Ruins of Electric Train Turned into Terribly Cool Amusement Park in Lima (Photos)

Photos: Basurama.

How much do we love seeing old urban structures renovated and serving a purpose? A thousand times better if that purpose is seeing kids laugh so hard like the girls in the picture above.

This is the work of well known Spanish group Basurama, which has turned the ruins of an abandoned project for an electric train in Lima, Peru, into an amusement park. Many more pics inside.

Lima's Old Electric Train Ruins and the 'Ghost Train' Park

It's one of Lima's most unusual spaces: a set of structures that were going to be the railways of an electric train. In 1986, the project was dropped and the construction was left as-it-was.

For years, these concrete columns and pass ways 'adorned' Lima's landscape with no purpose, until this February.

The old structure.

Spanish group Basurama, known for projects like the 'You are what you drop' installation, thought this was an amazing place to make an urban intervention and came up with an amusement park.

The Ghost Train park features amazing bright colors and games made with recycled materials such as car tires, a canopy line, swings and climbing structures. All free of charge for kids, young people, and adults.

A mom pushing a swing in the park.

Kids using the horse swing.

Boy playing with the canopy line.

In a video interview, Ruben Lorenzo, from Basurama, says:

"This is a way to celebrate these public spaces in a way that's good for the people from this neighborhood. We believe this infrastructure is an opportunity for action and for generating encounters, energy and opportunity for people."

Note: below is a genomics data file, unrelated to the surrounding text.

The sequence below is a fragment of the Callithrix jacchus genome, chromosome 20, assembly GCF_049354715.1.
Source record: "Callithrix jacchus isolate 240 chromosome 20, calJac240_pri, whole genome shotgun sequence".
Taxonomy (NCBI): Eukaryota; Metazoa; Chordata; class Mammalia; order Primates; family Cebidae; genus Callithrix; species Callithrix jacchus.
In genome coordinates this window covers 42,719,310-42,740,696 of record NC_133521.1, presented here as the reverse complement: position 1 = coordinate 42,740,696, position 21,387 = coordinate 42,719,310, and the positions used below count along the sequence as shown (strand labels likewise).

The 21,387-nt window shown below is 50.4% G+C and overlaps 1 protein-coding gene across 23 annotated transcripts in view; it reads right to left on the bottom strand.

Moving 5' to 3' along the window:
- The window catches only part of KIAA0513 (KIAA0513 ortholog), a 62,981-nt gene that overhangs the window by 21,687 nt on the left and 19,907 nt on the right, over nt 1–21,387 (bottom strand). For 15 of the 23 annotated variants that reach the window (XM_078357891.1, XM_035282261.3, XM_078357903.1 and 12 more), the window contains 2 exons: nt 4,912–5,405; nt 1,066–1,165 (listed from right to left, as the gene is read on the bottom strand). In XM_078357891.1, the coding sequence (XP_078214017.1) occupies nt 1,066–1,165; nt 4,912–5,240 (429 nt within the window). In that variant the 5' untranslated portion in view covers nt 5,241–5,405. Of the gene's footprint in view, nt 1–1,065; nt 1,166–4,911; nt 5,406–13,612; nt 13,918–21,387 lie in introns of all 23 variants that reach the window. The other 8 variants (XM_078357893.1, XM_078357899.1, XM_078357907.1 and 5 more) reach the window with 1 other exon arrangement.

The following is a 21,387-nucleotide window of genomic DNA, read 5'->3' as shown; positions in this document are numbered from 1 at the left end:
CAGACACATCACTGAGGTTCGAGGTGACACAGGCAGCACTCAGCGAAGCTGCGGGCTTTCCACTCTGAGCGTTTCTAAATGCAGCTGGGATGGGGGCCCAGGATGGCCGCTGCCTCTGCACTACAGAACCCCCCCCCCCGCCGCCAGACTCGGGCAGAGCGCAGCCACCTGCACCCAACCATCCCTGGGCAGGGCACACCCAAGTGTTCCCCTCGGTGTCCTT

"Public spaces in Lima sometimes generate insecurity and are besieged by car horns, we want to show that there's also room for people, and that we have to claim that."

A general view of the park games.

A view of the park in context with the city.

The swings from above.

Grannys can have fun at the park too!

As a group, Basurama has been working with the subject of trash for more than ten years, generating spaces and installations that make us reflect about what we throw away.

They've worked in several cities of Latin America, including Buenos Aires and Cordoba (Argentina), Montevideo (Uruguay), and Mexico city (Mexico), among others.

More on the group at their website:

More Urban Renovations and Restorations:
Restoration of Manhattan's High Line
Re Building a Green New Orleans
City of Angels Greens It Up for Earth Day

Tags: Peru | Urban Life | Waste


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